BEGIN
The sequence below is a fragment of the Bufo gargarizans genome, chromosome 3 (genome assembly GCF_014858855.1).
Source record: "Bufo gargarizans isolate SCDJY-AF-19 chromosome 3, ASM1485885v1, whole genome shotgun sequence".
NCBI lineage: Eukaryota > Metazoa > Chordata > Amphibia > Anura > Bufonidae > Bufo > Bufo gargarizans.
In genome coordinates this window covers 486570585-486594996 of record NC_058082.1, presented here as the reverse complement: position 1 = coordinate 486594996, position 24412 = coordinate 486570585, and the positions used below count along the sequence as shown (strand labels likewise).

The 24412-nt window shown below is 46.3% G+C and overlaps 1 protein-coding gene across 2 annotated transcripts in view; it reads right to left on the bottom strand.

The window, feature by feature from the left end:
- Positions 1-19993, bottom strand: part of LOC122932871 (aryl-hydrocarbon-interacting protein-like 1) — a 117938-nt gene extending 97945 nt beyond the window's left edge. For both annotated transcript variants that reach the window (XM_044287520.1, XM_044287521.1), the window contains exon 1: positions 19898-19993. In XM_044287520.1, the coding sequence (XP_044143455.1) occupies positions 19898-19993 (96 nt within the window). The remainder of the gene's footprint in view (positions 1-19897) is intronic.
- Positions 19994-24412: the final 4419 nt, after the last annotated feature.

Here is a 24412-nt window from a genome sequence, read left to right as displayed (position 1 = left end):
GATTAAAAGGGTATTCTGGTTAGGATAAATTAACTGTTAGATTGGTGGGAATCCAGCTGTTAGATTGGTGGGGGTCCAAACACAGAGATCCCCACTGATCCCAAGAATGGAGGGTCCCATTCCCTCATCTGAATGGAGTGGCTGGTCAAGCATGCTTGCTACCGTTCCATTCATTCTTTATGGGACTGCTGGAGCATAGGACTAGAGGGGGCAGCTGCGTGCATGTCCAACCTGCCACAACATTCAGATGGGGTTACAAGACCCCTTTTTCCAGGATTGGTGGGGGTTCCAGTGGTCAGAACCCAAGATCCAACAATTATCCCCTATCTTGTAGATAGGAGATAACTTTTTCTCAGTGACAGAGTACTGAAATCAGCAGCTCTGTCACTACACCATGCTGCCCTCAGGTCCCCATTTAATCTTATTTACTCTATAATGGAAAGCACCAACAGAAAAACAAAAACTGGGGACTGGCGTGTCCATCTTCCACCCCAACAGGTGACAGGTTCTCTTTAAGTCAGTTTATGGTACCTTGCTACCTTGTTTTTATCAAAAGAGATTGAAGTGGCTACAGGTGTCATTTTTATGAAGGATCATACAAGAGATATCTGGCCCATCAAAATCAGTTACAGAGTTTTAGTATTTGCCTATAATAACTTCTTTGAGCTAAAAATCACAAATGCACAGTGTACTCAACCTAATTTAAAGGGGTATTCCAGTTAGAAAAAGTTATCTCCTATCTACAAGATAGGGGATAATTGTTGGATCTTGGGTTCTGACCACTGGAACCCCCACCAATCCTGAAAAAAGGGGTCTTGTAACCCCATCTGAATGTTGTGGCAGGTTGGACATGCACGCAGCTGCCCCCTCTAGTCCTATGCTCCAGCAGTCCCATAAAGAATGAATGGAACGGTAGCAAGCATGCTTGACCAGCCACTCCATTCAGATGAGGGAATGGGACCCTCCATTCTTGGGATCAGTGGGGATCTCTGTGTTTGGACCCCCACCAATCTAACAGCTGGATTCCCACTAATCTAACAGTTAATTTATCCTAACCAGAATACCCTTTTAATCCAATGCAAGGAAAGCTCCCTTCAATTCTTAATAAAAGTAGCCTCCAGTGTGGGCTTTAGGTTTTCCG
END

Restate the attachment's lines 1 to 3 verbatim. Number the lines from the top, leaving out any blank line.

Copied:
The sequence below is a fragment of the Bufo gargarizans genome, chromosome 3 (genome assembly GCF_014858855.1).
Source record: "Bufo gargarizans isolate SCDJY-AF-19 chromosome 3, ASM1485885v1, whole genome shotgun sequence".
NCBI lineage: Eukaryota > Metazoa > Chordata > Amphibia > Anura > Bufonidae > Bufo > Bufo gargarizans.